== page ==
Events held on campus to honor service members
By Chanel Stitt
After watching the morning sun rise and raising the American flag in salute to the Nation’s veterans, students got the chance to hear from those who have served in the armed forces, and WCC staff expressing thankfulness for their service.
“Serving our country is one of the noblest things that you can do,” said Brandon Tucker, dean of advanced technologies and public service careers.
Many people gathered for a ceremony on the second floor of the Student Center on Veteran’s Day to honor those are serving and have served our country.
The ceremony included the WCC Chamber Singers, who sang “Thank You Soldiers” and “America the Beautiful.”
On the second floor of the Student Center, veterans are able to receive assistance at the Wadhams Veterans Center. This includes counseling, advising, and being able to meet other student vets at Washtenaw Community College.
Rachel Barsch, student activities supervisor, realized in 2009 that WCC didn’t have a program honoring student veterans. Since then, it has grown every year and they plan to continue it.
“They [the college] realized that vets need more than just money to help pay for school,” said Barsch. “Veterans need to have a place where they can hang out with veterans and they need their own designated counselors.”
The Michigan Veterans Affairs Agency has given WCC a gold rating for the Wadhams Veterans Center.
Dr. Rose Bellanca, WCC president, spoke about honoring our soldiers on a daily basis. Bellanca explained that people of all different religions and races serve our country, she gave words of appreciation, encouragement, and reflection.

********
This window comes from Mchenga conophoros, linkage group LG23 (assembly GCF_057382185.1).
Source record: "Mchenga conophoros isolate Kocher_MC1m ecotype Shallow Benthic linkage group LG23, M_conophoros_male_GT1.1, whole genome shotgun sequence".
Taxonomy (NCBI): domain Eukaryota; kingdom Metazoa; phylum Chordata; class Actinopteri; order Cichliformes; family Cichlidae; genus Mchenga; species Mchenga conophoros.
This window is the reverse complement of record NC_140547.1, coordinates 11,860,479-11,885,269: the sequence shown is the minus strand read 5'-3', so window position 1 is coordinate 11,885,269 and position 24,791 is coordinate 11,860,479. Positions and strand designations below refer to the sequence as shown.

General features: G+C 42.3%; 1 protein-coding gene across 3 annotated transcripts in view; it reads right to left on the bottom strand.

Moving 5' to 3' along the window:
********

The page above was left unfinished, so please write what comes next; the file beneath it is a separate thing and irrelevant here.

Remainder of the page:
“We have American values and we need to show those values,” Bellanca said.
Bruce Portnoff, a student at WCC and veteran, gave a detailed speech about what it is like to be in the warzone and what it’s like to be back home. It has been a year and a half since he left the navy. Portnoff served for eight years starting in 2007.
“There’s something that they can’t teach you while you’re in training, and that’s experience,” said Portnoff.
He says Washtenaw has made things possible for him and the other veterans. Coming from a third world country, his perspective and experience has been influenced. Portnoff explained that some vets come home and don’t know what to do afterwards. He plans on transferring to the University of Michigan to earn his degree in engineering.
“Here we are on Veterans Day, and the best thing you can do is talk to a vet,” said Portnoff.
“I don’t know if those of you who have served realize that so many of us thank you everyday,” said Bellanca. “Everyday, we thank God for what you have done for us and for what those that are serving now continue to do for us.”